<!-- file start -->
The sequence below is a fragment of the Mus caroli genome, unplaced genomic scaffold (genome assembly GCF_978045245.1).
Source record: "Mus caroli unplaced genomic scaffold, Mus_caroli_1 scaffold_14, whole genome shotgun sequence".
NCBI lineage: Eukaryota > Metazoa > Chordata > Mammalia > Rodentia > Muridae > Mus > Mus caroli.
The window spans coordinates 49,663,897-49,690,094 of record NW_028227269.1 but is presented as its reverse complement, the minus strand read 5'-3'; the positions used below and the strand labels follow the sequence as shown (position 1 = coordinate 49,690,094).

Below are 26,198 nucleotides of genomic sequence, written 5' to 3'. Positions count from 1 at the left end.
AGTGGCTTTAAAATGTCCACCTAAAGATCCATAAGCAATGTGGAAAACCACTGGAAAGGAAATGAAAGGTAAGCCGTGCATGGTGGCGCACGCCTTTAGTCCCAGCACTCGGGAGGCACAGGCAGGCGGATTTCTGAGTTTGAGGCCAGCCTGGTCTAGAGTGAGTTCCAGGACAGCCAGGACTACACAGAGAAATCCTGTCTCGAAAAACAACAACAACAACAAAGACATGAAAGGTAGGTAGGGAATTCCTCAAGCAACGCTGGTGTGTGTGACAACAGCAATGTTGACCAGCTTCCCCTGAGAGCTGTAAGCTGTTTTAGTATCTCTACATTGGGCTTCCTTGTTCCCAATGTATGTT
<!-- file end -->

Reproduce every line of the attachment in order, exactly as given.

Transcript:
The sequence below is a fragment of the Mus caroli genome, unplaced genomic scaffold (genome assembly GCF_978045245.1).
Source record: "Mus caroli unplaced genomic scaffold, Mus_caroli_1 scaffold_14, whole genome shotgun sequence".
NCBI lineage: Eukaryota > Metazoa > Chordata > Mammalia > Rodentia > Muridae > Mus > Mus caroli.
The window spans coordinates 49,663,897-49,690,094 of record NW_028227269.1 but is presented as its reverse complement, the minus strand read 5'-3'; the positions used below and the strand labels follow the sequence as shown (position 1 = coordinate 49,690,094).

Below are 26,198 nucleotides of genomic sequence, written 5' to 3'. Positions count from 1 at the left end.
AGTGGCTTTAAAATGTCCACCTAAAGATCCATAAGCAATGTGGAAAACCACTGGAAAGGAAATGAAAGGTAAGCCGTGCATGGTGGCGCACGCCTTTAGTCCCAGCACTCGGGAGGCACAGGCAGGCGGATTTCTGAGTTTGAGGCCAGCCTGGTCTAGAGTGAGTTCCAGGACAGCCAGGACTACACAGAGAAATCCTGTCTCGAAAAACAACAACAACAACAAAGACATGAAAGGTAGGTAGGGAATTCCTCAAGCAACGCTGGTGTGTGTGACAACAGCAATGTTGACCAGCTTCCCCTGAGAGCTGTAAGCTGTTTTAGTATCTCTACATTGGGCTTCCTTGTTCCCAATGTATGTT